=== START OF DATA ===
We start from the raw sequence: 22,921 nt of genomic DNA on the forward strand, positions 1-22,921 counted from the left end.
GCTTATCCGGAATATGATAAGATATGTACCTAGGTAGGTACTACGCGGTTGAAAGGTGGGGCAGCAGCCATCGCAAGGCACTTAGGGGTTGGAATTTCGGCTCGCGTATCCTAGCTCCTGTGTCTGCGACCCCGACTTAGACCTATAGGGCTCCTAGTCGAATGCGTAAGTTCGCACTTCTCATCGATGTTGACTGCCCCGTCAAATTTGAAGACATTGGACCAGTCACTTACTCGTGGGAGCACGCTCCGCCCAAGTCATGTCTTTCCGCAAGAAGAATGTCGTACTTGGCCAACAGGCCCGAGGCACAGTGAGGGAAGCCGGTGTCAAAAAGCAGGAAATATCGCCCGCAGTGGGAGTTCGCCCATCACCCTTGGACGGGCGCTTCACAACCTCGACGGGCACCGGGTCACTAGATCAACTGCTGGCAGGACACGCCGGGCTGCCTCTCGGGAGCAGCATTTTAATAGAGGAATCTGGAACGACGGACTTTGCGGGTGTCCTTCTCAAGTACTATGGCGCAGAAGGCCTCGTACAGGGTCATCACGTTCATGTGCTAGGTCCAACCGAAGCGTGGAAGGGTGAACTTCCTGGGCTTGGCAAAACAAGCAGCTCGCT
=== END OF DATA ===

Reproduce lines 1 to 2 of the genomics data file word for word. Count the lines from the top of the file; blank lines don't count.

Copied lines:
We start from the raw sequence: 22,921 nt of genomic DNA on the forward strand, positions 1-22,921 counted from the left end.
GCTTATCCGGAATATGATAAGATATGTACCTAGGTAGGTACTACGCGGTTGAAAGGTGGGGCAGCAGCCATCGCAAGGCACTTAGGGGTTGGAATTTCGGCTCGCGTATCCTAGCTCCTGTGTCTGCGACCCCGACTTAGACCTATAGGGCTCCTAGTCGAATGCGTAAGTTCGCACTTCTCATCGATGTTGACTGCCCCGTCAAATTTGAAGACATTGGACCAGTCACTTACTCGTGGGAGCACGCTCCGCCCAAGTCATGTCTTTCCGCAAGAAGAATGTCGTACTTGGCCAACAGGCCCGAGGCACAGTGAGGGAAGCCGGTGTCAAAAAGCAGGAAATATCGCCCGCAGTGGGAGTTCGCCCATCACCCTTGGACGGGCGCTTCACAACCTCGACGGGCACCGGGTCACTAGATCAACTGCTGGCAGGACACGCCGGGCTGCCTCTCGGGAGCAGCATTTTAATAGAGGAATCTGGAACGACGGACTTTGCGGGTGTCCTTCTCAAGTACTATGGCGCAGAAGGCCTCGTACAGGGTCATCACGTTCATGTGCTAGGTCCAACCGAAGCGTGGAAGGGTGAACTTCCTGGGCTTGGCAAAACAAGCAGCTCGCT